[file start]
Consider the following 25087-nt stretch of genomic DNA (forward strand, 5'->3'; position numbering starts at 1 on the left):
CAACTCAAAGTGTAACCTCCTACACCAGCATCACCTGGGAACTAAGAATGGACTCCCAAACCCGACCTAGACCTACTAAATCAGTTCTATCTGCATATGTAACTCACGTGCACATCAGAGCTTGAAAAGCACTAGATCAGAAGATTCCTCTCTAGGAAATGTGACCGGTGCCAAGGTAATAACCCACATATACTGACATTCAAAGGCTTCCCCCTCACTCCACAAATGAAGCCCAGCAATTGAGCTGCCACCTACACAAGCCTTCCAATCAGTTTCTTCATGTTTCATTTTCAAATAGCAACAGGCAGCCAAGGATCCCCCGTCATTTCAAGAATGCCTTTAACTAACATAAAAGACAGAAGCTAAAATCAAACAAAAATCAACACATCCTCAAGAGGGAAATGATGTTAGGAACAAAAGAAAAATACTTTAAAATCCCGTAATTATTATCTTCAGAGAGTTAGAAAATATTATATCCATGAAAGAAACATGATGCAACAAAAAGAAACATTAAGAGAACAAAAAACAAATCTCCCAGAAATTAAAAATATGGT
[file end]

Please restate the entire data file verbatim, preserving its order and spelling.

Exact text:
Consider the following 25087-nt stretch of genomic DNA (forward strand, 5'->3'; position numbering starts at 1 on the left):
CAACTCAAAGTGTAACCTCCTACACCAGCATCACCTGGGAACTAAGAATGGACTCCCAAACCCGACCTAGACCTACTAAATCAGTTCTATCTGCATATGTAACTCACGTGCACATCAGAGCTTGAAAAGCACTAGATCAGAAGATTCCTCTCTAGGAAATGTGACCGGTGCCAAGGTAATAACCCACATATACTGACATTCAAAGGCTTCCCCCTCACTCCACAAATGAAGCCCAGCAATTGAGCTGCCACCTACACAAGCCTTCCAATCAGTTTCTTCATGTTTCATTTTCAAATAGCAACAGGCAGCCAAGGATCCCCCGTCATTTCAAGAATGCCTTTAACTAACATAAAAGACAGAAGCTAAAATCAAACAAAAATCAACACATCCTCAAGAGGGAAATGATGTTAGGAACAAAAGAAAAATACTTTAAAATCCCGTAATTATTATCTTCAGAGAGTTAGAAAATATTATATCCATGAAAGAAACATGATGCAACAAAAAGAAACATTAAGAGAACAAAAAACAAATCTCCCAGAAATTAAAAATATGGT